We use a variety of reading programmes to cover our reading requirements, including Daily Supported Reading and Destination Reader, as well as PM Benchmarking to support our assessment and needs analysis.

Daily Supported Reading

In Years 1, we use Daily Supported Reading to structure our reading lessons. This is a quality first teaching programme developed by the Hackney Learning Trust, which ensures sustained, independent reading opportunities, as well as improving children’s application of phonics and supporting reading at greater depth. Over the course of the year, children have the opportunity to read over 70 different texts and are heard read by an adult every day. Children are PM Benchmarked at the beginning of the programme to ensure that they start at the correct book band and are then re-assessed each term to monitor the progress they are making.

Destination Reader

In Key Stage 2, we have introduced Destination Reader, a reading initiative also developed by the Hackney Learning Trust, to teach daily reading lessons. Destination Reader aims to build firm foundations and develop thinking and understanding around texts. Not only does it promote a love and enjoyment of reading, but also increases reading stamina in children through a talk based structure. Every class from Years 3 – 5 have a 45 minute reading lesson, in which they are then taught 7 key strategies that are used by good readers:

  • Predicting
  • Inferring
  • Clarifying
  • Summarising
  • Evaluating
  • Making Connections

Maths

At St Joseph’s Catholic Primary School, all of our children are given the opportunity to develop their mathematical potential through a rich, engaging curriculum. We want our children to feel confident in using and applying mathematics in a wide range of situations. We don’t believe that there are individuals who can do maths and those that can’t. Instead, all children are taught to have a positive mind-set to maths and engage in stimulating and challenging lessons. We believe that mathematics is uniquely powerful in helping us to make sense of, and describe, our world and in enabling us to solve problems. At St Joseph’s Primary School we follow a ‘Maths Mastery’ approach. ‘Maths Mastery’ means pupils acquiring a deep, long-term, secure and adaptable understanding of the subject. The phrase ‘teaching for mastery’ describes the elements of classroom practice and school organisation that combine to give pupils the best chances of mastering maths. Achieving mastery means acquiring a solid enough understanding of the maths that’s been taught to enable pupils to move on to more advanced material.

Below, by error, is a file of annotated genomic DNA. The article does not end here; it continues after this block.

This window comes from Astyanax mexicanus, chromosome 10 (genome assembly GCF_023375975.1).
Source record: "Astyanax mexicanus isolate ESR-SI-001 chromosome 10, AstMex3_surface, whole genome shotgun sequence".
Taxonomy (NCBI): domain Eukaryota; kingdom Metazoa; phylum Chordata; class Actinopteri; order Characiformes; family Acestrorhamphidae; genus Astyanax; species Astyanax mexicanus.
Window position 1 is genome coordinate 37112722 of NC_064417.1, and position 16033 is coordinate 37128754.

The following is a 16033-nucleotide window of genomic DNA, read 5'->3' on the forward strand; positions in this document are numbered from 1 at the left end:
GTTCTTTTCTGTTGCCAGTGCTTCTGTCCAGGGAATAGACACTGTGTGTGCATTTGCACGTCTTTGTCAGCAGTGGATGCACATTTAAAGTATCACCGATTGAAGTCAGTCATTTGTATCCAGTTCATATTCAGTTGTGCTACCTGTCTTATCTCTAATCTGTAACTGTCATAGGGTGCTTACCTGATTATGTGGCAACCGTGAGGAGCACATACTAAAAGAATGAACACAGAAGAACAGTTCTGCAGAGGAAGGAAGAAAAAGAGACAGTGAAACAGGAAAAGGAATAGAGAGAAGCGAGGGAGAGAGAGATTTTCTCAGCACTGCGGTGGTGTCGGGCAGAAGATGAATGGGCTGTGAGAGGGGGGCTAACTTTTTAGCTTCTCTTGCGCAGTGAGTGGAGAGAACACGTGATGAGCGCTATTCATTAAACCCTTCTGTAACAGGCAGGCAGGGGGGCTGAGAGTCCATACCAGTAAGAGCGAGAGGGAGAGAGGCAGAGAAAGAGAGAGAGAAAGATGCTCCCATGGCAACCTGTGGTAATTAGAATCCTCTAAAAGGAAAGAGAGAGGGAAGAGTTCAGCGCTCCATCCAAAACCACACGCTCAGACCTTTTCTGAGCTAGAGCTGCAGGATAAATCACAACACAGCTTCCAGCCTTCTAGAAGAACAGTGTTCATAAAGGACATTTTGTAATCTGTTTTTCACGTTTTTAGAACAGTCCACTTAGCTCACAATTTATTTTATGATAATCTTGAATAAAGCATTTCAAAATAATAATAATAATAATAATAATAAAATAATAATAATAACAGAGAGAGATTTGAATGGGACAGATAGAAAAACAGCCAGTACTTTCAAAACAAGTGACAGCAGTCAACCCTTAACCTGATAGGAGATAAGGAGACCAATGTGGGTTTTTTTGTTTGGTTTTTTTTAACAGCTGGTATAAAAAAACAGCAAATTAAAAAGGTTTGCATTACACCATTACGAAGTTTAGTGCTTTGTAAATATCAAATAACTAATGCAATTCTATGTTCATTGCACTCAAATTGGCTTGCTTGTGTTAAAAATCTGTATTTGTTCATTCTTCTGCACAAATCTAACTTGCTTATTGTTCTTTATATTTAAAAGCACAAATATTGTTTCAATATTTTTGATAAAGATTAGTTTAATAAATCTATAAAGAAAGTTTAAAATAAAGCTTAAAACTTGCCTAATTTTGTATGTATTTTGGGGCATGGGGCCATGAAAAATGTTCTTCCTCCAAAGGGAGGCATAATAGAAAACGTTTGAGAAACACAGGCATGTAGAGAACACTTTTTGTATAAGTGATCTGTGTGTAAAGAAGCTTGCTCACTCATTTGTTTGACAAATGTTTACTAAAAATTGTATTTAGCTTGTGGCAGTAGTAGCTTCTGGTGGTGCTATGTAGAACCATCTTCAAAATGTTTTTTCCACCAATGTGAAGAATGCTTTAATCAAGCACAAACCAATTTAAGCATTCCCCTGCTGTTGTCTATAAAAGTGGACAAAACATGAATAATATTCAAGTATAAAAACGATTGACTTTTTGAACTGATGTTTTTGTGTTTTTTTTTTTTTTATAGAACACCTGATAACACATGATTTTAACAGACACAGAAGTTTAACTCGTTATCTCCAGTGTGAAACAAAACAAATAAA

( https://www.ncetm.org.uk/resources/49450 )

 

EYFS Maths: Maths in the EYFS involves your child working with numbers every day and exploring ideas such as counting, measuring and developing mathematical vocabulary. An interest in maths, numbers, and problem solving is encouraged through maths games and fun activities.​

Religious Education

This is a Roman Catholic School, and the religious education we deliver conforms to the doctrines of the Catholic Church. Religious education is provided within the timetable according to a syllabus authorised by the Diocese of Westminster called "The Way, the Truth and the Life". You can find out more about our RE curriculum here.

The School has an agreed policy for Education in Relationships and Sex Education which contains arrangements for teaching Sex Education. Children's sex education is based on Christian principles and is related to the stage of their development as they move through the school. We always invite our Y6 parents to a meeting to discuss the approach we take and to share the resources we use for the delivery of the relationships and sex education we deliver in this year group.

Children make their First Reconciliation and First Holy Communion in Year 3. Because these are important stages in the life of the child, our aim is to work with Fr Hector to involve parents as fully as possible in this sacramental preparation to strengthen and develop links between Home, School and Parish.